Every month military members earn two and a half days
of leave, adding up to a total of 30 days, which can be used anytime,
mission permitting. Leave is governed by Congress and is the service
member’s privilege to take. Air Force photo.
Chief Master Sergeant of the Air Force Kaleth Wright is leading a push to give airmen designated time off for bereavement, in case of a death in the family or another emergency.
Airmen are currently required to use regular leave in those cases, but that doesn’t make much sense to Wright and other Air Force leaders.
Wright points to his own experience: For the first 17 years or so of his Air Force career, he played basketball. It was never a problem to get approval from commanders for temporary duty travel for games. But when he needed to travel for family reasons, he would have to use leave, he told Air Force Magazine.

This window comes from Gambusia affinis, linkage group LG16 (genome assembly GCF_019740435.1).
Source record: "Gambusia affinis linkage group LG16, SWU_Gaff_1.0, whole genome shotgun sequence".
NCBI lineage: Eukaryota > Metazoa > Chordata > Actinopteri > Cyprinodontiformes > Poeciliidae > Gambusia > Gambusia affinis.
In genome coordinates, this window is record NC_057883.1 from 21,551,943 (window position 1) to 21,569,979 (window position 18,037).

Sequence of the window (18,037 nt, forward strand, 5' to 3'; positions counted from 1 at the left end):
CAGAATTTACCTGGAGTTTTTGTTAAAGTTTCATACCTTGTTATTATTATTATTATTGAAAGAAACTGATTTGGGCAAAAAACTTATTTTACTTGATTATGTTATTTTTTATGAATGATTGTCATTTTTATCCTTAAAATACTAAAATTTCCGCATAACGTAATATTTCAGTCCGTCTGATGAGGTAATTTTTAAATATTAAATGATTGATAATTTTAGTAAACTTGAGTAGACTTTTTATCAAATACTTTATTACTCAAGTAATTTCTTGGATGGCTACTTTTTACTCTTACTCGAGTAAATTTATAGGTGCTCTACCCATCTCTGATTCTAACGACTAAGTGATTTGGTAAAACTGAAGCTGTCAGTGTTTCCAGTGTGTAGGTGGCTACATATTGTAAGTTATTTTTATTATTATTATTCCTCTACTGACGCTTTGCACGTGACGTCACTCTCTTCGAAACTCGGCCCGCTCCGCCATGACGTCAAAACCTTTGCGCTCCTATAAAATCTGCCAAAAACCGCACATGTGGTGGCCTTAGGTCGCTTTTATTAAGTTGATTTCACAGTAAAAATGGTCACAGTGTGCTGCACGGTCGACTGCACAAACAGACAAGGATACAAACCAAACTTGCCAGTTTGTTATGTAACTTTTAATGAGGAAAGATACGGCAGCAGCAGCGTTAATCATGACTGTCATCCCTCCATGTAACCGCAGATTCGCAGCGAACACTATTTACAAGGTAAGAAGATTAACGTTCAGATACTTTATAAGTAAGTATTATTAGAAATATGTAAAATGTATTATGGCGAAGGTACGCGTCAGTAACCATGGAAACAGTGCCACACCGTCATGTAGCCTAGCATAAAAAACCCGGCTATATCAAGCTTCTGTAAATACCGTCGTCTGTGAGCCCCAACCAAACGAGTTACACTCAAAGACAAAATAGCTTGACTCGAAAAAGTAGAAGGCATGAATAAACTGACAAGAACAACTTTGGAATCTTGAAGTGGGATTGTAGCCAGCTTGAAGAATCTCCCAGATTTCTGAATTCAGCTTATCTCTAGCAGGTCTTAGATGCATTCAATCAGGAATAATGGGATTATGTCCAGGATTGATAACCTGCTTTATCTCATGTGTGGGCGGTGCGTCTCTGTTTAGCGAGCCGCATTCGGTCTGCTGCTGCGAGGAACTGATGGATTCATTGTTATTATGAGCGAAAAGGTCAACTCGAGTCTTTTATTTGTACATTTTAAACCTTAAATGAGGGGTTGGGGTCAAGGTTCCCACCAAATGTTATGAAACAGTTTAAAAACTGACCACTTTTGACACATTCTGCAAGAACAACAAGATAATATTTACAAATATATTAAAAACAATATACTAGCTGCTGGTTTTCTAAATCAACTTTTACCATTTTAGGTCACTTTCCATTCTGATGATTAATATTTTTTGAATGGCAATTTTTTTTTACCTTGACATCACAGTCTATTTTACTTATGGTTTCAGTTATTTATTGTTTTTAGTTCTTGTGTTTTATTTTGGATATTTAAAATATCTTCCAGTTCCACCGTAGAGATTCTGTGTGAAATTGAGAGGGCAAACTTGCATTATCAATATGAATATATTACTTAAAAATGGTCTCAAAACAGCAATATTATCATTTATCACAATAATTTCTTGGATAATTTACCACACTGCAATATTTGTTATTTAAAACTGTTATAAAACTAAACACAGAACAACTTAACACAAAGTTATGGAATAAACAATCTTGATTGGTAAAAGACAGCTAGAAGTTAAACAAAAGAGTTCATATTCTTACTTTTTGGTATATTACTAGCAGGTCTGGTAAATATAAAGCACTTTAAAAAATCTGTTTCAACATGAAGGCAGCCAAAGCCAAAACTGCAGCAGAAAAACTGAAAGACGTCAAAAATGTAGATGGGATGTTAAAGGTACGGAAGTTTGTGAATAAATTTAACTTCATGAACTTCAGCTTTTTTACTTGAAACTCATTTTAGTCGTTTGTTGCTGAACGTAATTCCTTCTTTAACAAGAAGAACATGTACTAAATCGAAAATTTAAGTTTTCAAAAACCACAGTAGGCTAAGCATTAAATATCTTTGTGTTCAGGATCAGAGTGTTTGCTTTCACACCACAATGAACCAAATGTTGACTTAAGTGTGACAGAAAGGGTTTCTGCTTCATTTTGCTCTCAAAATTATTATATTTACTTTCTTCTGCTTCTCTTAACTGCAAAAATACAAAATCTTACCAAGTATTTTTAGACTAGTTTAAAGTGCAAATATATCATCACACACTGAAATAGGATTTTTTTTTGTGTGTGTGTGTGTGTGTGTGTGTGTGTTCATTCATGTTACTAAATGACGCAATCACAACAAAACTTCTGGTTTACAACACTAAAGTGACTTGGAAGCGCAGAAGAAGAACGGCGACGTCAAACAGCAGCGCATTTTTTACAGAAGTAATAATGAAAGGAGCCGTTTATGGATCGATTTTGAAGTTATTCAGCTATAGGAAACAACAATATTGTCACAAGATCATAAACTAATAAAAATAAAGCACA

For some airmen, approved personal leave lasts only a couple of days before they have to return to work. This does not give an airman enough time to, for example, get an estate in order for a parent who died, or set up funeral and burial arrangements, Wright said.
He suggested airmen should be allowed to take up to 14 days of bereavement leave on top of other forms of time off, although that number isn't a formal proposal.
The service's top enlisted official said he’s pushing to get Air Force instructions and Defense Department regulations changed, which requires approval from the Joint Staff. But others are pushing back on the idea of bereavement leave, saying that’s what regular leave is for.
“Someone looked and said, 'Hey, the average E-4 or E-5 has a set number of days of leave on the books already, and they should be using that leave,'” Wright said. “That may be true. But fundamentally, I think [bereavement leave is] the right thing to do.”
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